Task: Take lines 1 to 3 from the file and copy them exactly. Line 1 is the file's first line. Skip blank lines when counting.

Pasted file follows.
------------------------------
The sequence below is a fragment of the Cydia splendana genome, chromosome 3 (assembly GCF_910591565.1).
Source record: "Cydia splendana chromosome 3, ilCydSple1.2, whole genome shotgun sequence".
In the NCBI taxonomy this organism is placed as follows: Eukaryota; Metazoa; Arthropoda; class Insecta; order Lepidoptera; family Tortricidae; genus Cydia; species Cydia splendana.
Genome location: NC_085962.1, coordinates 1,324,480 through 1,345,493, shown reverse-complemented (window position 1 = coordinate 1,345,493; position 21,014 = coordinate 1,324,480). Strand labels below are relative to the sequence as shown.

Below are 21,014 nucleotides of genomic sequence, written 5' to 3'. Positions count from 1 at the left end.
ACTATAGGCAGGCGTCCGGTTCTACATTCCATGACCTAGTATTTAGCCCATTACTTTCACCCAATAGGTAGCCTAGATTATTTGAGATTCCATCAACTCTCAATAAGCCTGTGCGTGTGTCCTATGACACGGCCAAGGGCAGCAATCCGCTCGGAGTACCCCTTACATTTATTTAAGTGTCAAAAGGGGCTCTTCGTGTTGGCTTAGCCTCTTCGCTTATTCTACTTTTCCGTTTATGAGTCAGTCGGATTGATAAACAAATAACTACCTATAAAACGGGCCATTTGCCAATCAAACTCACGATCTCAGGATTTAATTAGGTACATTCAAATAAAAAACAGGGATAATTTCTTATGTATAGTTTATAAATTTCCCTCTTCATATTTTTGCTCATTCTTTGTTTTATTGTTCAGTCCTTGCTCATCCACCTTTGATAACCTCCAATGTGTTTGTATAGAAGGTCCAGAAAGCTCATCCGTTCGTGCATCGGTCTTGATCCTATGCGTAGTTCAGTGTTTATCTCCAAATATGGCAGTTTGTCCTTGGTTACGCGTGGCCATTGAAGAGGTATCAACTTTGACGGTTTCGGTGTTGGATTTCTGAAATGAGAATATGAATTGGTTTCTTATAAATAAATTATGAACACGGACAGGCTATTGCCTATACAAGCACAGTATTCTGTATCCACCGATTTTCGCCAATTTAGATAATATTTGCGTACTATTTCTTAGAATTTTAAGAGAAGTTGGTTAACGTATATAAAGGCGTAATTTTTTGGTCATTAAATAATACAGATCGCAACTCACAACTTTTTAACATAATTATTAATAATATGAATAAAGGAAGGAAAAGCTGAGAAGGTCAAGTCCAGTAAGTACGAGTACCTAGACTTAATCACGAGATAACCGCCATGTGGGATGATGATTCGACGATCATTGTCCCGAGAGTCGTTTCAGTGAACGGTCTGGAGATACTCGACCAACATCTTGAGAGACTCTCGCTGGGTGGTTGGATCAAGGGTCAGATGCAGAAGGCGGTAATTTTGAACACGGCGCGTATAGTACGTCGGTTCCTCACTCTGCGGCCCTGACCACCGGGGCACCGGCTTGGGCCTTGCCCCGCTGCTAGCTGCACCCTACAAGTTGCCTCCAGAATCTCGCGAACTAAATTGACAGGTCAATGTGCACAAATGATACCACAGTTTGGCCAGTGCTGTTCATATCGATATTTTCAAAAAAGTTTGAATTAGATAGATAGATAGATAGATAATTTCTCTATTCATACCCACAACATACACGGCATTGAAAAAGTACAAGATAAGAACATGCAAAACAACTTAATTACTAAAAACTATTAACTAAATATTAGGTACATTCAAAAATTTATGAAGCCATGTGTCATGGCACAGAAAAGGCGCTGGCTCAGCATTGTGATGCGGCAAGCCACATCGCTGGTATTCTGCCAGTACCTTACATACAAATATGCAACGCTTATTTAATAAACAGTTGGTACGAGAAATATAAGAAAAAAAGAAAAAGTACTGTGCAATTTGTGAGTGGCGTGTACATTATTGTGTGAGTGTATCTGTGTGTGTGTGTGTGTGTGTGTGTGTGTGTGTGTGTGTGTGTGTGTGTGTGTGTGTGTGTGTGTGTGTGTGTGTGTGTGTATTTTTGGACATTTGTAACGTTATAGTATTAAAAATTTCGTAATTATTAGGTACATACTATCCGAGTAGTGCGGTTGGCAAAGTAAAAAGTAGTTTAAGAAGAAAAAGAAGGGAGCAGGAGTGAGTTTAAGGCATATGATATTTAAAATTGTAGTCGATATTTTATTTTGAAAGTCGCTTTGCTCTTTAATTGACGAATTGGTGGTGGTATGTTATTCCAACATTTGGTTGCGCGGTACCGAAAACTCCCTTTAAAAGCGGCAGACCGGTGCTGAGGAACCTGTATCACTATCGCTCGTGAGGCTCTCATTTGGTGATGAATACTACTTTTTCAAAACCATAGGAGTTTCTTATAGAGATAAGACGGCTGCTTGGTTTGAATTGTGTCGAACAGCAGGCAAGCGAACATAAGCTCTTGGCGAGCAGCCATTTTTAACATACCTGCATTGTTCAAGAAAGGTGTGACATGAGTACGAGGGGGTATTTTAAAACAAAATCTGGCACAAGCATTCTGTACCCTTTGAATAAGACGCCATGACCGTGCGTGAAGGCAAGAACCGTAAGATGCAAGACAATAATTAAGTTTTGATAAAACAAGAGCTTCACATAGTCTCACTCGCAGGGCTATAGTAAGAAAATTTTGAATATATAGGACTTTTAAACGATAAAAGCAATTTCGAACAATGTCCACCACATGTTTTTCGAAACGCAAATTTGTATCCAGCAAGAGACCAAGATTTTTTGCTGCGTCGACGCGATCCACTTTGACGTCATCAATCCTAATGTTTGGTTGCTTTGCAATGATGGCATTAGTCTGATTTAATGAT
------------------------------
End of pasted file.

The sequence below is a fragment of the Cydia splendana genome, chromosome 3 (assembly GCF_910591565.1).
Source record: "Cydia splendana chromosome 3, ilCydSple1.2, whole genome shotgun sequence".
In the NCBI taxonomy this organism is placed as follows: Eukaryota; Metazoa; Arthropoda; class Insecta; order Lepidoptera; family Tortricidae; genus Cydia; species Cydia splendana.